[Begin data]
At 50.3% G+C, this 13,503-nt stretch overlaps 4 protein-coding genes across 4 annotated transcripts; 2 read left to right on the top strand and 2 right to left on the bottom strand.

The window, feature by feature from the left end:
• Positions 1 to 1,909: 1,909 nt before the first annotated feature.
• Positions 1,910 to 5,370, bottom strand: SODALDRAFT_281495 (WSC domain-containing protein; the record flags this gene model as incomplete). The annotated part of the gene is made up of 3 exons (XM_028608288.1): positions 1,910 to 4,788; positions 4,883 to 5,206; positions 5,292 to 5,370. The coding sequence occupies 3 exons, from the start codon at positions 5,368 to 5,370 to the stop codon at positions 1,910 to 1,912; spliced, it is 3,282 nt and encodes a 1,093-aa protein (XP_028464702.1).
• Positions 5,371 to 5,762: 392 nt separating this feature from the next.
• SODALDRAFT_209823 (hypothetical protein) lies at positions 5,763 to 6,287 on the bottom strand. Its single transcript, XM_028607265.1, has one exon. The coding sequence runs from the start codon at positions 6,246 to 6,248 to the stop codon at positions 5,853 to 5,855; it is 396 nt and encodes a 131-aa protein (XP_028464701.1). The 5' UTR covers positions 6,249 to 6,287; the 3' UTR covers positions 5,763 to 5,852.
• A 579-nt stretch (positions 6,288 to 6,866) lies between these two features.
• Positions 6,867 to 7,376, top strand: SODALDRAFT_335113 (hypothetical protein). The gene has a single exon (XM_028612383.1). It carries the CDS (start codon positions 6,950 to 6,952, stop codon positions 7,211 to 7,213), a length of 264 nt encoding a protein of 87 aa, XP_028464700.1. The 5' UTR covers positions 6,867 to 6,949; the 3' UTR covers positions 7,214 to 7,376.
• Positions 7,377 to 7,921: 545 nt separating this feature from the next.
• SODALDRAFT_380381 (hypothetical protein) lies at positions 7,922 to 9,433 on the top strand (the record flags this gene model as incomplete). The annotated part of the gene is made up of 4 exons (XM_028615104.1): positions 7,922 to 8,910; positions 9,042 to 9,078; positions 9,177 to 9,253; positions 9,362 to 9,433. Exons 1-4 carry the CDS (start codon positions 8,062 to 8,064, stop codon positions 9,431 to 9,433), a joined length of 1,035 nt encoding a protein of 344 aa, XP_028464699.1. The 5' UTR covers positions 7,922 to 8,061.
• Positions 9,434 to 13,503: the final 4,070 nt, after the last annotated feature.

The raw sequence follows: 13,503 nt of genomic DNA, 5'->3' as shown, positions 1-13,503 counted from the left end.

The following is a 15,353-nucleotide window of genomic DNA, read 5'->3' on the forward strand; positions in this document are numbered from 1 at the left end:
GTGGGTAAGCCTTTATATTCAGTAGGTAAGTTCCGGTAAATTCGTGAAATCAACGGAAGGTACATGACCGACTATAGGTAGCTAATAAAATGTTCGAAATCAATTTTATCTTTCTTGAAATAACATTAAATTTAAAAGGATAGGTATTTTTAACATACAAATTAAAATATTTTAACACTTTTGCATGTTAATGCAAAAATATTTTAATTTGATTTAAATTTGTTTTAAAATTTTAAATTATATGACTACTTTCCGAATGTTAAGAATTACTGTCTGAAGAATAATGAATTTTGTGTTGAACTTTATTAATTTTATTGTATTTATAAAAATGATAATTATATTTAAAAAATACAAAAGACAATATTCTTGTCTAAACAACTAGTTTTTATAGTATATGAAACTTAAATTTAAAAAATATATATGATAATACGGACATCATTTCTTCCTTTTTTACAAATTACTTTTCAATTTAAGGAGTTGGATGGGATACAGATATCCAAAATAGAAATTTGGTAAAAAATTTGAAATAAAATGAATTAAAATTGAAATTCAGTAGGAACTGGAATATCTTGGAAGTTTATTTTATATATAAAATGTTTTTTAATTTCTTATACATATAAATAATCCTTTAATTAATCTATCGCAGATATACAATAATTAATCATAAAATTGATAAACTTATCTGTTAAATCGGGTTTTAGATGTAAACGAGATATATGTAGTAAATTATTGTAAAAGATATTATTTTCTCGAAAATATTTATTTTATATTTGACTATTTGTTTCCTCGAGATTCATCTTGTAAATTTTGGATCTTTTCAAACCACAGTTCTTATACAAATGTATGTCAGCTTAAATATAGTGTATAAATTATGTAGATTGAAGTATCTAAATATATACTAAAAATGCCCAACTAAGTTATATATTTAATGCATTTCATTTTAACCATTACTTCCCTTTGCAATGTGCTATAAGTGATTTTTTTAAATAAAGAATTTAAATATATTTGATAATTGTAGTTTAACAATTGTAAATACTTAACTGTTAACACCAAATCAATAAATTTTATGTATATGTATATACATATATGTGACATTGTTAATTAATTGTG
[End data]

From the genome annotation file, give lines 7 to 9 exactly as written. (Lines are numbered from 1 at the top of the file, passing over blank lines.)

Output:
• A 579-nt stretch (positions 6,288 to 6,866) lies between these two features.
• Positions 6,867 to 7,376, top strand: SODALDRAFT_335113 (hypothetical protein). The gene has a single exon (XM_028612383.1). It carries the CDS (start codon positions 6,950 to 6,952, stop codon positions 7,211 to 7,213), a length of 264 nt encoding a protein of 87 aa, XP_028464700.1. The 5' UTR covers positions 6,867 to 6,949; the 3' UTR covers positions 7,214 to 7,376.
• Positions 7,377 to 7,921: 545 nt separating this feature from the next.